A car that shuts down when driving is one of the scarier automotive problems. It’s a real safety hazard too, since a car is a lot harder to control without power brakes or steering.
Vehicle Shuts Down When Driving: Causes + Diagnosis
Directly below is a list of the most common reasons why a car would randomly die while driving. It may help you in your diagnosis. But, before taking a look at anything, is the check engine light on? If it is, you’ll want to start with whatever trouble code you get from an OBD2 scanner.
Parts stores can scan it for you if you don’t have access to a scanner. But we don’t recommend driving anywhere until your vehicle is fixed, since dying at the wrong time can cause a collision.
1. Out of Fuel
Engines need 3 things to run properly; air, fuel, and spark. If your engine is running fine and then it just suddenly dies, one of these three things was abruptly taken away. It’s usually fuel.
The most common reason that a car shuts off when driving is a lack of fuel. The most likely cause is an empty fuel tank aided by a fuel gauge that’s not as accurate as it looks. Even if it says there is fuel in there, bang on the tank. If it makes a hollow sound, it’s probably empty.
2. Fuel Pump or Filter
Another common reason that your car may be starving for fuel is a bad fuel pump. The fuel pump is responsible for sending highly pressurized fuel to the fuel rails. The engine can die if the fuel pressure is not high enough to properly atomize the gasoline properly.
The fuel pump is often not monitored by the engine’s computer, which means it doesn’t activate the check engine light when you are trying to figure out why the vehicle it is randomly dying. This is the best place to start.
If the engine isn’t starting, turn the key to the on position and listen really carefully. You should hear a whining noise. That’s the fuel pump priming the fuel system. If you hear nothing, that is a strong indication that the fuel pump is bad. Since the fuel pump is in the tank, you may want to get a second set of ears so you can be absolutely sure you don’t hear it.
If you don’t hear it at all, you should manually check the fuel pressure at the fuel rails. If it is not as high as it should be you either have a bad fuel pump or fuel filter.
The fuel pump may be going out sporadically. This would mean that it’ll die on the road, and then fire back up again even a few seconds later.
3. Battery Cables
Check the battery cables to ensure that they are free of debris and are bolted to the battery posts properly. Follow the black ground cable to whatever it is bolted to. Make sure that it is secure and there’s no corrosion or rust that could be keeping it from making a solid ground connection.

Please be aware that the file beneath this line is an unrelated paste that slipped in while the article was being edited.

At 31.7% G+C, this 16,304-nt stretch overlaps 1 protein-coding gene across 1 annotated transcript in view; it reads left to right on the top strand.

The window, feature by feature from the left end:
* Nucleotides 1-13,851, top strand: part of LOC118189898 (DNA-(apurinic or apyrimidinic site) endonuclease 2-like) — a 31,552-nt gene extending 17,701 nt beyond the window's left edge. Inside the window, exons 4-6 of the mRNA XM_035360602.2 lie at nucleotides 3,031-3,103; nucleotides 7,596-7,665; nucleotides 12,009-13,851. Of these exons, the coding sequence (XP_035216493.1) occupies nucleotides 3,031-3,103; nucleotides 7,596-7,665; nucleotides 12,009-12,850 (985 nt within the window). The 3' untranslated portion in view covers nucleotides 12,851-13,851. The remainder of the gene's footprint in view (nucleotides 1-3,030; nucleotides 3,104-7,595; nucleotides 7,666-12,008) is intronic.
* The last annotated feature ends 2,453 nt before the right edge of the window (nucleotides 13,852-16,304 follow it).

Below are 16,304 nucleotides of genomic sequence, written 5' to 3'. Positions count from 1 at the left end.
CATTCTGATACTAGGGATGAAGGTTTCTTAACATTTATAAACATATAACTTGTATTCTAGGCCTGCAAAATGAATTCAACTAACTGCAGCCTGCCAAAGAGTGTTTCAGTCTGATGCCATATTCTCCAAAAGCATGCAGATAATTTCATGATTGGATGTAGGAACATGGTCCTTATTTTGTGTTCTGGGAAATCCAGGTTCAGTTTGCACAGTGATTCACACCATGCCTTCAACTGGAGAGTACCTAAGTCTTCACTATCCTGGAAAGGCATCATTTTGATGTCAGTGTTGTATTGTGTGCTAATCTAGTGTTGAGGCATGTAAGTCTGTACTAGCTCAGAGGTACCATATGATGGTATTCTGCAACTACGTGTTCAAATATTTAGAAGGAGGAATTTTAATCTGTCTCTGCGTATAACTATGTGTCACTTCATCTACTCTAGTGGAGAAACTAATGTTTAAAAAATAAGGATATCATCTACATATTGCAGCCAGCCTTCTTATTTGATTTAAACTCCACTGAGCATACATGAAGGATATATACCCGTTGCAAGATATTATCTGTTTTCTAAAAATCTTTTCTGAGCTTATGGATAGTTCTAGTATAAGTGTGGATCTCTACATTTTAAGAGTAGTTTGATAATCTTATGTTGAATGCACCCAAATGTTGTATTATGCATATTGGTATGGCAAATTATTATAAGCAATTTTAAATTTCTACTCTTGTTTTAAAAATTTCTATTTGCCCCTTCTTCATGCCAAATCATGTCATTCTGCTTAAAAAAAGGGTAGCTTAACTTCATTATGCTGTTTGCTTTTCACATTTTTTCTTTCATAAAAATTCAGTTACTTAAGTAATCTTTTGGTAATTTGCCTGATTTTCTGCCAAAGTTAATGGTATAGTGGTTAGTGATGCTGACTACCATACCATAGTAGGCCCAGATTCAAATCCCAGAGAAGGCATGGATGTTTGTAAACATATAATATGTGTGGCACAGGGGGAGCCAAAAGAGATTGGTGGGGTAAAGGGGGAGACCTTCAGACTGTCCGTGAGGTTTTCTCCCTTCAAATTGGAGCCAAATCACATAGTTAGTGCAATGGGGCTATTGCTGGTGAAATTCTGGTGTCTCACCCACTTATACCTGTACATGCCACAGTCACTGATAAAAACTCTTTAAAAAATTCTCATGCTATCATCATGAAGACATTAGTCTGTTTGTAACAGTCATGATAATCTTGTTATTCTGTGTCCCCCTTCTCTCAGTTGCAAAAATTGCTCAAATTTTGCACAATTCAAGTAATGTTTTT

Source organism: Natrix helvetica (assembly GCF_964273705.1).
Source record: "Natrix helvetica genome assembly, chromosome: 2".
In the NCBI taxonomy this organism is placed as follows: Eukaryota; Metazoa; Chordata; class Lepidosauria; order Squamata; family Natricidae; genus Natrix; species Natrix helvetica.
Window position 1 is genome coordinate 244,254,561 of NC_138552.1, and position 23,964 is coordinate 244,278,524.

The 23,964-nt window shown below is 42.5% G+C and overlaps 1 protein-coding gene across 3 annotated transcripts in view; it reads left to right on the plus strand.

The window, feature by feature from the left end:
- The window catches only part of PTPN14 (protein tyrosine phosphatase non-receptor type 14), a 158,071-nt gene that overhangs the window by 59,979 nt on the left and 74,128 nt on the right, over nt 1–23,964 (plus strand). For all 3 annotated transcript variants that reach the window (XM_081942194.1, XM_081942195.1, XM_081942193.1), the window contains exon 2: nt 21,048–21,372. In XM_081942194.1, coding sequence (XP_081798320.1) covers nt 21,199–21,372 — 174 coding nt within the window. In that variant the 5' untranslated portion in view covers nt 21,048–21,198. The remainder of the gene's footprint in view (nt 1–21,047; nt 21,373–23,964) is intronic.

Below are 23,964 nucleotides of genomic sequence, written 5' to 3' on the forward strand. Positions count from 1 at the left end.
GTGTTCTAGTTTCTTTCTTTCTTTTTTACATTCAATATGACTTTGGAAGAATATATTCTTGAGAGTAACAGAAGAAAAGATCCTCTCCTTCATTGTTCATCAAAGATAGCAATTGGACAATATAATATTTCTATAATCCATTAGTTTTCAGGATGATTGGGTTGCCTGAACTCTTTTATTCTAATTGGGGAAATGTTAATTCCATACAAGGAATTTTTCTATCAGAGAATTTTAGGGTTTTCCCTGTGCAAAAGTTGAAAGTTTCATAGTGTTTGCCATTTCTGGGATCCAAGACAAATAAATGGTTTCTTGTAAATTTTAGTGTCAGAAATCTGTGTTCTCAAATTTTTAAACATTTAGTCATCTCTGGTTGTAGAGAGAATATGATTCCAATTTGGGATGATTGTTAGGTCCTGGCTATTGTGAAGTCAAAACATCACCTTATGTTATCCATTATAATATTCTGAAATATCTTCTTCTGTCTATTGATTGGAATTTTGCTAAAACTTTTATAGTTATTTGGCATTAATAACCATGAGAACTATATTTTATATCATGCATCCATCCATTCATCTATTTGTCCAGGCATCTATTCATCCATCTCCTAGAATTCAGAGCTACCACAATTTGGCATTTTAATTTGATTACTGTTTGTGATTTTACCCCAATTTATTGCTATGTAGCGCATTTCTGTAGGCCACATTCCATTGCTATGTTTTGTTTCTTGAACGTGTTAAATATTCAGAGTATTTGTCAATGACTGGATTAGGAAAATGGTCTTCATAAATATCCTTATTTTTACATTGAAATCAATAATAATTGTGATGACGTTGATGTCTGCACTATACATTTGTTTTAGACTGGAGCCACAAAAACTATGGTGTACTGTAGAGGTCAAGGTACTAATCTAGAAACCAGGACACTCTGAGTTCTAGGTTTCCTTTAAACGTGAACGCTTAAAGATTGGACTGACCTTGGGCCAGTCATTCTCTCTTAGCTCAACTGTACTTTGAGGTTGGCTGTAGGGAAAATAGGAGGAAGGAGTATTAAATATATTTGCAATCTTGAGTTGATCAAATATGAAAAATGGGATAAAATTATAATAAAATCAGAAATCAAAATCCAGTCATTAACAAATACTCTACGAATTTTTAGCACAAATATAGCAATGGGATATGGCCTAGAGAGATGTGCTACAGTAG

4. Engine to Chassis Ground
The engine needs a strong ground to the chassis in order for the electrical systems to work. If that cable is corroded, there could be problems such as misfiring, slow/no starts, or even the engine dying while driving. This is a common cause of many “gremlins”.
5. Bad Alternator
The alternator is responsible for charging the battery, and keeping the vehicle running. If the alternator goes bad, the vehicle will run off of the power supply in the battery (which is there mostly for starting the vehicle and as a backup reserve).
Once the battery has been depleted, the ignition system will no longer be able to fire properly. You should see either a battery light or alternator light long before the engine dies. If you didn’t see it, it’s highly unlikely that the alternator or battery is at fault. If you did see the warning light, have the alternator and battery tested at the parts store. Replace them as needed.
6. Issue With Sensors
The crankshaft and camshaft sensors are responsible for telling the engine where the crank and cam are located in their 360° revolutions. If they stop reporting this data, even momentarily, the vehicle will not know when to fire the spark plugs and it’ll stop running.
The mass air flow sensor can also go bad. These sensors should trigger a trouble code if they have a problem through.
What to Do Now?
Modern vehicles are incredibly reliable. They can go 100,000 miles with just oil changes (not saying that’s smart) and no other maintenance. The ECU and sensors that let it know what is going on with the engine keep it running so efficiently, things rarely break. But, when they do, it can be tough to figure out exactly what is going on.
In the absence of a check engine light, take a good hard look at the fuel pump. If that’s not the issue, we recommend having an experienced mechanic take a look at the problem. They’ll need to record the telemetry from the OBD2 system when the car does it again. Then, they’ll be able to determine which part of the vehicle has the problem.
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